|2.||Olympus XZ-1||4/5||..||74/100||4.5/5||4.5/5||Jan 2011||499|
|3.||Fujifilm X-T3||5/5||+ +||88/100||5/5||5/5||Sep 2018||1,499|
|4.||Fujifilm X-T100||4/5||+||79/100||4/5||4.5/5||May 2018||599|
|5.||Fujifilm X-Pro2||..||+||83/100||4.5/5||4.5/5||Jan 2016||1,699|
|6.||Fujifilm X-T10||4.5/5||+ +||80/100||5/5||5/5||May 2015||799|
|7.||Fujifilm X-T1||5/5||+ +||84/100||5/5||5/5||Jan 2014||1,299|
|8.||Fujifilm X100S||5/5||+ +||81/100||4.5/5||5/5||Jan 2013||1,299|
|9.||Fujifilm X-A1||..||..||..||4.5/5||4.5/5||Sep 2013||399|
|10.||Fujifilm X-E2||4/5||..||80/100||4.5/5||5/5||Oct 2013||999|
|11.||Fujifilm X-M1||3/5||+||77/100||4.5/5||4.5/5||Jun 2013||699|
|12.||Fujifilm X-E1||4/5||+ +||79/100||4.5/5||4.5/5||Sep 2012||999|
|13.||Olympus XZ-2||4/5||+||..||4.5/5||4.5/5||Sep 2012||599|
|14.||Olympus E-PL3||3/5||+ +||72/100||4.5/5||4/5||Jun 2011||599|
|15.||Olympus E-PM1||..||86/100||71/100||4.5/5||4.5/5||Jun 2011||499|
|16.||Olympus E-PL1||..||86/100||69/100||4/5||4.5/5||Feb 2010||599|
|17.||Panasonic LX5||4/5||+||73/100||4.5/5||4.5/5||Jul 2010||499|
|Notes: (+ +) highly recommended; (+) recommended; (o) reviewed; (..) not available.|
The review scores listed above should be treated with care, though. The ratings are only valid when referring to cameras in the same category and of the same age. A score, therefore, has to be seen in close connection to the price and market introduction time of the camera, and comparisons of ratings among very different cameras or across long time periods have little meaning. Also, please note that some of the review sites have changed their methodology and reporting over time.
Other camera comparisons
Did this review help to inform your camera decision process? In case you are interested in seeing how other cameras pair up, just make your choice using the following search menu. As an alternative, you can also directly jump to any one of the listed comparisons that were previously generated by the CAM-parator tool.
Specifications: Fujifilm X-Pro1 vs Olympus XZ-1
Below is a side-by-side comparison of the specs of the two cameras to facilitate a quick review of their differences and common features.
|Camera Model||Fujifilm X-Pro1||Olympus XZ-1|
|Camera Type||Mirrorless system camera||Fixed lens compact camera|
|Camera Lens||Fujifilm X mount lenses||28-112mm f/1.8-2.5|
|Launch Date||January 2012||January 2011|
|Launch Price||USD 1,699||USD 499|
|Sensor Specs||Fujifilm X-Pro1||Olympus XZ-1|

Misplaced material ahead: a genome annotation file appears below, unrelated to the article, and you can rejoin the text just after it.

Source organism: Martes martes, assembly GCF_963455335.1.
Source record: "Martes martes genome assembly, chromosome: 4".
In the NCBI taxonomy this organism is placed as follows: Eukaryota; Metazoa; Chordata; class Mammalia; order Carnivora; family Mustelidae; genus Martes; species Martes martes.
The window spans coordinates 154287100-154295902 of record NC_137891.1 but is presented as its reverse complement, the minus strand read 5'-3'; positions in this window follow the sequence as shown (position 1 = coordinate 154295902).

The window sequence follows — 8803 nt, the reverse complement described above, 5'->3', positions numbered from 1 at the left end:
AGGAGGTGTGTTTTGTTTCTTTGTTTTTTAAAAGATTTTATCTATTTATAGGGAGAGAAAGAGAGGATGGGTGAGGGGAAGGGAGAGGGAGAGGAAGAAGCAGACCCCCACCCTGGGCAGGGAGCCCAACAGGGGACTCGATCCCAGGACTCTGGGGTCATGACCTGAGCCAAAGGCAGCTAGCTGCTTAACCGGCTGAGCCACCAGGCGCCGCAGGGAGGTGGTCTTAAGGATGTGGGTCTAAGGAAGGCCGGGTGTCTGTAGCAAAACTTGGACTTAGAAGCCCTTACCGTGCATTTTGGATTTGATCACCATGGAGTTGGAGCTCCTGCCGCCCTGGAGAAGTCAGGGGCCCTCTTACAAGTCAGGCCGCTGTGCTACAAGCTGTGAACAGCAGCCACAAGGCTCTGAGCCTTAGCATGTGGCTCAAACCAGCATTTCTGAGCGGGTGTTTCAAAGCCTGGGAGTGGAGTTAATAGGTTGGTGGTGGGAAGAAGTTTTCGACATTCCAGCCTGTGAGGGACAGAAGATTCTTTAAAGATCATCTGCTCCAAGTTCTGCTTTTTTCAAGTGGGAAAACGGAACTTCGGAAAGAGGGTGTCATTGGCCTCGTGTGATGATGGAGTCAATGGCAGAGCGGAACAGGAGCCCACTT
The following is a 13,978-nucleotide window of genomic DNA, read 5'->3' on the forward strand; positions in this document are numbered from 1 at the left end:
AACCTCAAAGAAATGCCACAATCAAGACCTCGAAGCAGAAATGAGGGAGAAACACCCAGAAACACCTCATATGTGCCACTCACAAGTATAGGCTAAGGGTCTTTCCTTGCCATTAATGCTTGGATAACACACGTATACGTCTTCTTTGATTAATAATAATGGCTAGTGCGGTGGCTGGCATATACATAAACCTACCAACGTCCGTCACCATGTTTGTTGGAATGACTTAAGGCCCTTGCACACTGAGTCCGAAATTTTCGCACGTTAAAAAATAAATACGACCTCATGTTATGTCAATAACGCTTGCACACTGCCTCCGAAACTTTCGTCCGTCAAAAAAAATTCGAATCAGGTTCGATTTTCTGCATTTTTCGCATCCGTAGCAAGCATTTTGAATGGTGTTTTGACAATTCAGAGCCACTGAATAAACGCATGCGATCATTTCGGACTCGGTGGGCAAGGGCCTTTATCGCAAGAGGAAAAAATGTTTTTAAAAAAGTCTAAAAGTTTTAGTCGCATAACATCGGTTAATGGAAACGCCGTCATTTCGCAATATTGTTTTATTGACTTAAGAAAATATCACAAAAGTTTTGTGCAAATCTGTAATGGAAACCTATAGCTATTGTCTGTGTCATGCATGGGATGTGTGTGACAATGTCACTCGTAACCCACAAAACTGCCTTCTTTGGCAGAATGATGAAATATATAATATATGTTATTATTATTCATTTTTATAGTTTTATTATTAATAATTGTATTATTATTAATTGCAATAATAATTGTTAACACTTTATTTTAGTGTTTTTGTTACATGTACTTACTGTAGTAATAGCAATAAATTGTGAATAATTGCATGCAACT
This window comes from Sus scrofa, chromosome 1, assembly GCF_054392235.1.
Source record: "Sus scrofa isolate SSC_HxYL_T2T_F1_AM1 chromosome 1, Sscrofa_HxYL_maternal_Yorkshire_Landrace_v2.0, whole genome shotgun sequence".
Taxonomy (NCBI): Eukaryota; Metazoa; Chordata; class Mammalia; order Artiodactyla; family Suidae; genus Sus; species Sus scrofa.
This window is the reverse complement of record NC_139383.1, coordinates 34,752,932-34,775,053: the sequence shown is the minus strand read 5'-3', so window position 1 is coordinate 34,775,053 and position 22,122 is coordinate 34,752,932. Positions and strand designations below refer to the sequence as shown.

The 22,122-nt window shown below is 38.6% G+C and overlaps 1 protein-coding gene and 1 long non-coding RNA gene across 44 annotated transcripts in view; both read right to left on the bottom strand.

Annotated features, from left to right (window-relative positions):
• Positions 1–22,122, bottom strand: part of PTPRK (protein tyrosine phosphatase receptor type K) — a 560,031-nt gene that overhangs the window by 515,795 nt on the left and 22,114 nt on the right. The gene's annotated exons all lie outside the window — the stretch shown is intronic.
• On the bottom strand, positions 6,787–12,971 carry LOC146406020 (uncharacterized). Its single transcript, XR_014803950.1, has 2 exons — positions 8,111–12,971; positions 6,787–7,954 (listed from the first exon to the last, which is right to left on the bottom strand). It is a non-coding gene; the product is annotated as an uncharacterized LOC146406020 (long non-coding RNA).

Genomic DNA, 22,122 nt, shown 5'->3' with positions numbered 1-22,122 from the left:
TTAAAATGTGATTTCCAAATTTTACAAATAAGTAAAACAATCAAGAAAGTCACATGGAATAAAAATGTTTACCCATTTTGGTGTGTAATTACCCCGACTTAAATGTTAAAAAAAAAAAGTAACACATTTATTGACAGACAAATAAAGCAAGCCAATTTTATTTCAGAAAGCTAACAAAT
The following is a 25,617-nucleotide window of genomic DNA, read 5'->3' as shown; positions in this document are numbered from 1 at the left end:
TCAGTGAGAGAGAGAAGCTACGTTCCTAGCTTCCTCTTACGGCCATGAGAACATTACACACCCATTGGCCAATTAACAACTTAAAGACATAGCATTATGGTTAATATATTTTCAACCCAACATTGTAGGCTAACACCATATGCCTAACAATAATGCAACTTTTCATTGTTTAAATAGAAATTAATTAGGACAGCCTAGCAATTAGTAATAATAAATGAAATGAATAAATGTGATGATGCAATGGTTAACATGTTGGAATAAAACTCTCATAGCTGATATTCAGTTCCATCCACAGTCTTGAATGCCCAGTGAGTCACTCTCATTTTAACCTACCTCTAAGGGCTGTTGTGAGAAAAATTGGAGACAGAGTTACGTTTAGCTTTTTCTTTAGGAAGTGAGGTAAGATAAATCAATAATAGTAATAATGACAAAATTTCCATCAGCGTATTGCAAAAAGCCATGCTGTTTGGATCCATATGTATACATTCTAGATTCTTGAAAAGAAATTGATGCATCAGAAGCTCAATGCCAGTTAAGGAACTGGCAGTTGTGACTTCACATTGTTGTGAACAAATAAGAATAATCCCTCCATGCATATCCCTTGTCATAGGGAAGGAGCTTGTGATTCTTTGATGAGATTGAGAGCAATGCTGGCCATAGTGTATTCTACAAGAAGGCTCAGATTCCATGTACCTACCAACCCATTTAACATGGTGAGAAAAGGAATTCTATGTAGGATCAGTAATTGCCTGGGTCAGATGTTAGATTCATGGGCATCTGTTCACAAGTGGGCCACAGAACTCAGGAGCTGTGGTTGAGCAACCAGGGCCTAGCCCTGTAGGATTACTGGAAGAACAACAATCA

|Sensor Format||APS-C Sensor||1/1.7" Sensor|
|Sensor Size||23.6 x 15.6 mm||7.85 x 5.89 mm|
|Sensor Area||368.16 mm2||46.2365 mm2|
|Sensor Diagonal||28.3 mm||9.8 mm|
|Sensor Resolution||16 Megapixels||10.1 Megapixels|
|Image Resolution||4896 x 3264 pixels||3664 x 2752 pixels|
|Pixel Pitch||4.80 μm||2.13 μm|
|Pixel Density||4.34 MP/cm2||21.81 MP/cm2|
|Moiré control||no AA filter||Anti-Alias filter|
|Movie Capability||1080/24p Video||720/30p Video|
|ISO Setting||200 - 6,400 ISO||100 - 6,400 ISO|
|ISO Boost||100 - 25,600 ISO||no Enhancement|
|Image Processor||EXR Processor||TruePic V|
|DXO Sensor Quality (score)||..||34|
|DXO Color Depth (bits)||..||18.8|
|DXO Dynamic Range (EV)||..||10.4|
|DXO Low Light (ISO)||..||117|
|Screen Specs||Fujifilm X-Pro1||Olympus XZ-1|
|Viewfinder Type||Electronic viewfinder||Viewfinder optional|
|Viewfinder Field of View||100%|
|Viewfinder Resolution||1440k dots|
|LCD Framing||Live View||Live View|
|Rear LCD Size||3.0inch||3.0inch|
|LCD Resolution||1230k dots||614k dots|
|LCD Attachment||Fixed screen||Fixed screen|
|Shooting Specs||Fujifilm X-Pro1||Olympus XZ-1|
|Focus System||Contrast-detect AF||Contrast-detect AF|
|Manual Focusing Aid||Focus Peaking||no Peaking Feature|
|Continuous Shooting||6 shutter flaps/s||2 shutter flaps/s|
|Time-Lapse Photography||no Intervalometer||Intervalometer built-in|
|Image Stabilization||Lens stabilization only||In-body stabilization|
|Fill Flash||no On-Board Flash||Build-in Flash|
|Storage Medium||SDXC cards||SDXC cards|
|Second Storage Option||Single card slot||Single card slot|
|UHS card support||UHS-I||no|
|Connectivity Specs||Fujifilm X-Pro1||Olympus XZ-1|
|Studio Flash||PC Sync socket||no PC Sync|
|USB Connector||USB 2.0||USB 2.0|
|HDMI Port||mini HDMI||mini HDMI|
|Wifi Support||no Wifi||no Wifi|
|Body Specs||Fujifilm X-Pro1||Olympus XZ-1|
|Battery Life (CIPA)||300 shots per charge||320 shots per charge|
140 x 82 x 43 mm
(5.5 x 3.2 x 1.7 in)
111 x 65 x 42 mm
(4.4 x 2.6 x 1.7 in)
|Camera Weight||450 g (15.9 oz)||275 g (9.7 oz)|